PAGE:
Defending the commons, the case of free music

Diagram summering the actual situation of free music on the internet. Courtesy of Rose, Creative Commons 0.

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Abstract : Rose, a creative commons 0 license-free music composer, investigates her own music being blocked and monetized by fake labels. She discovers the website Fiverr, a virtual market on which some entities sell her music among other librarian-creators’ works. The conditions of use that are attached to creative commons 0 license free works aren’t mentioned during the sale, notably the rule prohibiting activation of the Content ID tool that blocks the diffusion and monetization of music on streaming platforms through musical distribution websites.

I am Rose, a creative commons 0 license-free music composer. I have produced over two thousand musical pieces and 99% of them are for everyone to use (even commercially) under this license.
The reason why I’m writing this article is to talk about the investigation I conducted about the privatization of license-free music and the steps that led me to investigate.
If this sounds like something obscure or of little impact on most people’s lives, I have to say it has, in fact, numerous consequences on the diffusion and use of knowledge and it’s the evidence of some serious gaps in the protection of common resources.
I have to clarify beforehand that I am not a legal expert nor a journalist. I have no training in either of these areas.

Creative Commons licenses might be unfamiliar to you and I will now try to explain them briefly.
These licences allow creators willing to do so to soften possibilities of use of their creations. For example, some Creative Commons licenses allow distribution, remixing, and commercial use of creations, which is something a copyright wouldn’t allow.
The Creative Commons 0 license is the closest one to public domain. Usually, depending on the laws, you have to wait until the death of the creator and add a few decades before their license/creation is elevated to public domain. Under the creative commons 0 license, without the creator being dead, the creation is mostly free to use. There are a few constraints though, notably that this license doesn’t prevail over the legislation of the country where the creator resides.
Creative commons licenses can’t be used in any situation. In this specific situation, it is strictly forbidden to use Content ID on Creative Commons licenses.

Now let’s talk about Content ID, one of the lead actors of our story.
We’re on the Internet and we’re trading works to remix. Some people choose Creative Commons, others choose classical copyright as a license for their creations. To defend copyright and related rights in 2007, companies such as Viacom, Mediaset and Premier League—among others—pressured YouTube (then recently acquired by Google) to create a tool called Content ID. This tool allows YouTube to detect copyrighted content (videos, music, etc.) and to restrain its use on its platform, by blocking the content or monetizing it and sending the money to the rights owners or their relatives. Massively used by the music and video industry, it has its load of absurdities regarding copyright but also public domain infringements. There are many stories: copyright claims on white noise, on bird noises, on public domain recordings, etc. But even if these infringements are important to note to realize just how far the absurdity of current copyright goes, Content ID has become an easily accessible tool that allows everyone to protect their rights.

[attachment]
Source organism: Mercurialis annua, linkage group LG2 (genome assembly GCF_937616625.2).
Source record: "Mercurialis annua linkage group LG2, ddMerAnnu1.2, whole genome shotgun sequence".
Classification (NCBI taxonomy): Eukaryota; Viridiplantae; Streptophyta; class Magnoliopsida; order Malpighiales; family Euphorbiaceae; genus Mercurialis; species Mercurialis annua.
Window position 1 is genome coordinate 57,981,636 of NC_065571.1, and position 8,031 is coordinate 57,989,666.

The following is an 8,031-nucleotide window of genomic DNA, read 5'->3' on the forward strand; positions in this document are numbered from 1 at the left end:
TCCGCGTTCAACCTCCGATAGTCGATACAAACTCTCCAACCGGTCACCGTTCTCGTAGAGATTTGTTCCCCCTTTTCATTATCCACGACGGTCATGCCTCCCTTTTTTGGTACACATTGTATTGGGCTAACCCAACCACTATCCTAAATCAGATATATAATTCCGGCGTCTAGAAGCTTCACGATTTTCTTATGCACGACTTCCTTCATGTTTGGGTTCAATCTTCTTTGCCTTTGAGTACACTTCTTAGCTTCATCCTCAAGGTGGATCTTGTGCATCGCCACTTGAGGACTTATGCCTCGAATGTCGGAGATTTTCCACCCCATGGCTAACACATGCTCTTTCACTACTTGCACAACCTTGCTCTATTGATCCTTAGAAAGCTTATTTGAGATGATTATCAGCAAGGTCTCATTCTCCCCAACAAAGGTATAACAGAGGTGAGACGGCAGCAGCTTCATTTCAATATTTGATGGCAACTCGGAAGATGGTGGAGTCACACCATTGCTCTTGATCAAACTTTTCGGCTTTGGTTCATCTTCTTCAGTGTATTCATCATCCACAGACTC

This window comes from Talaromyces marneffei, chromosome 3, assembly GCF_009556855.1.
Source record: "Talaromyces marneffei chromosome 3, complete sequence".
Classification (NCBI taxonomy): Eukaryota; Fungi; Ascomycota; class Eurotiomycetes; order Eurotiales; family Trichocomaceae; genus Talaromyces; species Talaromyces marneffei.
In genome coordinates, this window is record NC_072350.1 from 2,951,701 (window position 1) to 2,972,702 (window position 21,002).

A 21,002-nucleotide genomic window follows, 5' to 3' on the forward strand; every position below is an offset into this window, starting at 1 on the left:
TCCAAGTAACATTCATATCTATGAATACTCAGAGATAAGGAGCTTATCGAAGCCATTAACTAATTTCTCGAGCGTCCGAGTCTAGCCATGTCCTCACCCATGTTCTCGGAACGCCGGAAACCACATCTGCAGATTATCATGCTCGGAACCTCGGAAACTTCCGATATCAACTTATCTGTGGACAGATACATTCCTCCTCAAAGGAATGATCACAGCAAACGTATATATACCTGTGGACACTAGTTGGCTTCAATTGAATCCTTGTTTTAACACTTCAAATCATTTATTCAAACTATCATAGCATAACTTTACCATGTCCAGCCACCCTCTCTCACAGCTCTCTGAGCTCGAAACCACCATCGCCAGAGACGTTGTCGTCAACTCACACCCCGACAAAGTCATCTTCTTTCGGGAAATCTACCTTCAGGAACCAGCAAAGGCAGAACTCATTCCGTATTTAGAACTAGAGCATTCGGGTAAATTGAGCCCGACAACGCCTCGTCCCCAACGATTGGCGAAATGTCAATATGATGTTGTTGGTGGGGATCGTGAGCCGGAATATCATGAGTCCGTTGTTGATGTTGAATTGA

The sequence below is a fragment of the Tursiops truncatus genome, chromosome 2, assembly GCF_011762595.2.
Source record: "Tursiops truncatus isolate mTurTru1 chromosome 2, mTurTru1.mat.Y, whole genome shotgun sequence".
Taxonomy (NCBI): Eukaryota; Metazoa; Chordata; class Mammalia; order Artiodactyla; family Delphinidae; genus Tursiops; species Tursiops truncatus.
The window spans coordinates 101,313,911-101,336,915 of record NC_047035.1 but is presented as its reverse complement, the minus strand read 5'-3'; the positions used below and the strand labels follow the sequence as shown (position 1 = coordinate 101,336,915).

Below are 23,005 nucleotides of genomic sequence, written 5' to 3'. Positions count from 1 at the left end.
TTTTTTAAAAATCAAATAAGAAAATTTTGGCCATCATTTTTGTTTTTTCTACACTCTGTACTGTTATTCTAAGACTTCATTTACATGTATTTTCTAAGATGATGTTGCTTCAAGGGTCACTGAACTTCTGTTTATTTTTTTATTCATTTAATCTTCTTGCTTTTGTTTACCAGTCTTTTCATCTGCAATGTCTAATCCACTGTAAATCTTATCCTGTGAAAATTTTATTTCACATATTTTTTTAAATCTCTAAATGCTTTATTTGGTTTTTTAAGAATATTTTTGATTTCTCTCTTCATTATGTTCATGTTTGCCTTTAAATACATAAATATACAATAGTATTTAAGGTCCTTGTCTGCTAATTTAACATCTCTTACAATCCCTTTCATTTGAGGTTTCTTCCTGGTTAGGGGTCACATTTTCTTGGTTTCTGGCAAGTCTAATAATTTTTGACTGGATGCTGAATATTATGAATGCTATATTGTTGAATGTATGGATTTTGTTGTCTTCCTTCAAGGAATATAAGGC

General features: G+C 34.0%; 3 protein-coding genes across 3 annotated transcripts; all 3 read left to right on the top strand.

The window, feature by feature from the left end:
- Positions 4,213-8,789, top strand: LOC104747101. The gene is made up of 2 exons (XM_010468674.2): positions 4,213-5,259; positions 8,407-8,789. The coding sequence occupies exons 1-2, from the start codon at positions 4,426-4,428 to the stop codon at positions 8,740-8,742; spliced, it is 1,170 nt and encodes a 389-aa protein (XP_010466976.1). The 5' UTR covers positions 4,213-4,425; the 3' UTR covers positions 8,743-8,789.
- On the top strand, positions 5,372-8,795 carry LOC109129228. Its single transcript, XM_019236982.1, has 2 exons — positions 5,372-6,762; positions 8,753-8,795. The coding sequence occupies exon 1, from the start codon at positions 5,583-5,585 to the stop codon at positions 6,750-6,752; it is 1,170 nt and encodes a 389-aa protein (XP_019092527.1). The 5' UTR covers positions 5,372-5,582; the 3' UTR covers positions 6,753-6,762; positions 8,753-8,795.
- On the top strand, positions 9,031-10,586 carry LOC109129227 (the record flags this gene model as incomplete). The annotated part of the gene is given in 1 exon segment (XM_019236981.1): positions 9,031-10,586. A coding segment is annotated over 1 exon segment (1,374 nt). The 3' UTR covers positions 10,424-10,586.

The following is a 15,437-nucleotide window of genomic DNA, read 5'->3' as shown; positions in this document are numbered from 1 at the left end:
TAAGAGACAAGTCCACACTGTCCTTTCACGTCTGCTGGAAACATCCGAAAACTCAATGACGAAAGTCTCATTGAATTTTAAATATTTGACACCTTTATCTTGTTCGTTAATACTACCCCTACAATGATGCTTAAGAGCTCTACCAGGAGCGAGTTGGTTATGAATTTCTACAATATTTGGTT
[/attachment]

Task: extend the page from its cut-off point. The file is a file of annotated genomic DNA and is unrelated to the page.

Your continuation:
Screenshot of the distribution service Distrokid showing boxing to check to certify on our honor to activate Content ID.

Boxes to check to activate Content ID and certify on our honor that we own the music on the website Distrokid.

There’s indeed nothing simpler than protecting one’s music with Content ID. You just need to contact a musical distribution website, check a box to attest that you own the rights to the music you want to distribute and ask the distributor (who will then receive a percentage of the ad revenue) to register the music in the Content ID digital impression data base.
You must know now where I’m going with this: it means that basically anybody can take a piece of public domain music or free music under Creative Commons license and apply Content ID to it. This is illegal because, I repeat, Content ID can’t be used on content with nonexclusive rights of use. And this happens to be the case for any content under Creative Commons or from the public domain or any other license produced by “Royalty Free” content website.

Over the course of my free music creator career, I encountered Content ID related problems many times. My music is under the Creative Commons 0 License and available on free music streaming websites such as Free Music Archive or part of free music packs on the website FreePD. It is easily accessible… and just as easily appropriable. I haven’t gone a single month without receiving warning messages or noticing for myself copyright claims on music I created. These claims are visible, notably on the YouTube Studio section of my YouTube Channels. I then have to go under: Action → Contest → to get the name of the distribution service (on the following picture, it’s Label Engine) that allowed the activation of Content ID and collects the ads revenue on the account of the person who claimed the music (in this case the artist Cameron McInnes).